My final explanation for their illness is that they consumed a toxic plant whilst grazing. My lawn has common blue violets, plantain, mouse-ear chickweed, dandelion, purslane, and one plant which I cannot identify. We also have creeping charlie, which the goslings have avoided. A few onion blades poke out from my garden’s fencing, but I don’t believe they had access to it. Could any of these plants have caused mobility issues? If consumption of the unidentifiable plant caused some sort of poisoning, what would the symptoms be?
Have any of you ever experienced a similar illness? Which is the most likely condition- a nutrient/niacin deficiency, plant toxicity, rapid growth or maybe even worms? I will definitely not hesitate to take them to the vet or endeavor to switch their feed, but given the broad spectrum of possible conditions, I wish to ask an experienced poultry-keeping community first. Thank you!
 

Miss Lydia

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oldhenlikesdogs

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You are adding a lot of extras to the diet. Why the oyster shells? I feed a purina flock raiser ration, but have given a straight chick starter as well. Mine get tons of grass and grow like weeds. Perhaps yours got injured. I wouldn't add all that stuff to the water either. Maybe cut back on all the extras. I'm not aware of any niacin deficiencies in geese.
 

albertthegoose

In the Brooder
Jun 23, 2020
12
18
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Thank you @oldhenlikesdogs and @Miss Lydia! Your responses mean a lot,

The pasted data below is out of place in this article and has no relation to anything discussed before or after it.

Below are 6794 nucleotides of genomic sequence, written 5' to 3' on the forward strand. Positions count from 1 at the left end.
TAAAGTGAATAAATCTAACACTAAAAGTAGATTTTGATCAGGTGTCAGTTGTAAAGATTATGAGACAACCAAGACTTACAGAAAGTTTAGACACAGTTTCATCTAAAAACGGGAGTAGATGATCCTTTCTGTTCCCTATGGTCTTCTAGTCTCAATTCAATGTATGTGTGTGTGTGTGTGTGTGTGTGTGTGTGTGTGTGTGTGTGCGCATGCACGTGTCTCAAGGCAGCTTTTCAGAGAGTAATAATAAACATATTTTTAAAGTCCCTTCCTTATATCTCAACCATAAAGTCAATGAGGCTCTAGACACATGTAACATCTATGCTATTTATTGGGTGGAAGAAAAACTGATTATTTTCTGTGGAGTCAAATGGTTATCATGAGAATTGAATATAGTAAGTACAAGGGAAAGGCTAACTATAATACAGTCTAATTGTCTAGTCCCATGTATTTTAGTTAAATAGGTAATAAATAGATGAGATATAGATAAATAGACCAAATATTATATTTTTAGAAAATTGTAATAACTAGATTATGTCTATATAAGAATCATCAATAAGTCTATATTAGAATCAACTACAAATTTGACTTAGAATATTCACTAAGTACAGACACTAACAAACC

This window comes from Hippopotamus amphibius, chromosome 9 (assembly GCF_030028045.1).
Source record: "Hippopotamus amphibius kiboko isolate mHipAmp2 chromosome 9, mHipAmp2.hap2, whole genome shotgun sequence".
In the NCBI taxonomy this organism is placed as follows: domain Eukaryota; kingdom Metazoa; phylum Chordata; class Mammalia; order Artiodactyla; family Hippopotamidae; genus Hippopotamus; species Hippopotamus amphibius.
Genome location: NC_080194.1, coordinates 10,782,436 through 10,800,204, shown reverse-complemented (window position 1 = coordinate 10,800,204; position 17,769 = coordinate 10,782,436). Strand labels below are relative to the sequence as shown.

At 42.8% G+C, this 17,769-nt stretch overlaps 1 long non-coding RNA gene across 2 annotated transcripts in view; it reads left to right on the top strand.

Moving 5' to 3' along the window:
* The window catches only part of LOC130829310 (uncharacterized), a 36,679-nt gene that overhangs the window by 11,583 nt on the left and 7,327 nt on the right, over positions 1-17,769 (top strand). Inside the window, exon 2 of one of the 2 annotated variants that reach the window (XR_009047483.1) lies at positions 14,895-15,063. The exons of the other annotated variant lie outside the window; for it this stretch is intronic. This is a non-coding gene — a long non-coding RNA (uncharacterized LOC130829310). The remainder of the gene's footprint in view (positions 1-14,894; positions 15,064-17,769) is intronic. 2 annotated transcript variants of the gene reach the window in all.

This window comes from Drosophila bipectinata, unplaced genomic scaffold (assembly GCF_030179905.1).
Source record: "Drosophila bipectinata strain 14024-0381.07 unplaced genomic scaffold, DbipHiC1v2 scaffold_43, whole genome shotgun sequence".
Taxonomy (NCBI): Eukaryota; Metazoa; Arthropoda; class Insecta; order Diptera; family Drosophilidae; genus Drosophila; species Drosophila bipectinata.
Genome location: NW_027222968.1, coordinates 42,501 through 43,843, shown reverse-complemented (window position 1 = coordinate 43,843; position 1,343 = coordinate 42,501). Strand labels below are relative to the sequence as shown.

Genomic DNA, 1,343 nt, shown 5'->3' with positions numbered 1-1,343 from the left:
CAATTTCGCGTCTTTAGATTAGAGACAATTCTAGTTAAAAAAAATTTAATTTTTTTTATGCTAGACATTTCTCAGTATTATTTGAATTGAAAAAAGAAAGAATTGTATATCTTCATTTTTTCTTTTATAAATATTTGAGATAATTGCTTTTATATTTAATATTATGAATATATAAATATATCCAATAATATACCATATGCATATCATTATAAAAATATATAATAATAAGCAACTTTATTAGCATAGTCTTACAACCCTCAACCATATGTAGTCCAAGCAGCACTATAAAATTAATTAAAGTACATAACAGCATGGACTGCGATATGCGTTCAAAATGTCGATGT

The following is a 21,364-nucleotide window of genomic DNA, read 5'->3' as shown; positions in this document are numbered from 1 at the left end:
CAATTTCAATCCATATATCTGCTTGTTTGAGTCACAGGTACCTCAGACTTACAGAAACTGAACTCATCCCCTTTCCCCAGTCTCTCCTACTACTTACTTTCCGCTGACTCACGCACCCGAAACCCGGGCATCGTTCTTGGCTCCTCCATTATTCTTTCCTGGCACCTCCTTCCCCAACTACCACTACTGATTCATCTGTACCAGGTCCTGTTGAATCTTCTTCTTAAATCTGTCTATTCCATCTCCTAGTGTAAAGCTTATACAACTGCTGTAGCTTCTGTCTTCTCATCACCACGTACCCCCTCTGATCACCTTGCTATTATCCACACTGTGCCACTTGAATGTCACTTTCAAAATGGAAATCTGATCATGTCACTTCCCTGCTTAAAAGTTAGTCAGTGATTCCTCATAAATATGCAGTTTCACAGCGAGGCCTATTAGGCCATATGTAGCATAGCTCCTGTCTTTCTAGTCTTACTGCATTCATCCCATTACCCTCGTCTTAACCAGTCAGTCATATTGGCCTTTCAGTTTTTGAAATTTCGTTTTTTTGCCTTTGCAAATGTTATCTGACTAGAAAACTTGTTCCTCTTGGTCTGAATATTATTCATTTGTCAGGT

With the oyster shell, I was under the impression that they needed supplemented calcium, but will stop supplying it if it’s unnecessary. The extra stuff in the water was recommended by a local duck farmer as a kind of pick-me-up for after hatch, but seeing as they are far past hatch, I can discontinue it. Should I still add brewer’s yeast to their starter? It seems highly unlikely that they’ve been injured as I’ve been watching them like a hawk, and all seemed well. This whole ordeal is quite confusing! I’ll certainly start by cutting down on the extras.
 

albertthegoose

In the Brooder
Jun 23, 2020
12
18
23
@oldhenlikesdogs

Ah, well if it’s a niacin deficiency, at least it has an easier fix! I’ll read through the article, and continue supplying the brewer’s yeast and get some niacin supplements for now. If there’s no change, I’ll take them to the vet! Thank you guys!
 

albertthegoose

In the Brooder
Jun 23, 2020
12
18
23
@Miss Lydia

Yes. The brewer’s yeast I’m using has 5mg niacin per 15g of yeast (1/8 a cup, I believe). Should the liquid b complex be used in addition to the brewer’s yeast, or can the yeast be discontinued?
Also, is it normal for a niacin deficiency to come on so suddenly? It seemed a bit odd to me that there was no deterioration, just a sudden appearance of symptoms.
 

albertthegoose

In the Brooder
Jun 23, 2020
12
18
23
@oldhenlikesdogs @Miss Lydia

Alrighty, so I administered slightly less than 1 mL of Durvet Vitamin B Complex to the worst-off gosling atop some dried mealworms. I don’t feel comfortable giving it orally via syringe as I’m afraid they’ll aspirate it. I’m going to watch her reaction and then, if all goes well, administer the same dosage to the other goslings. I think I’m going to stop adding brewer’s yeast to their food for now as I don’t want to overdo it, unless you guys think otherwise. Again, thank you for the input and advice, it means a great deal! I’ll keep this thread updated with the progression of the goslings.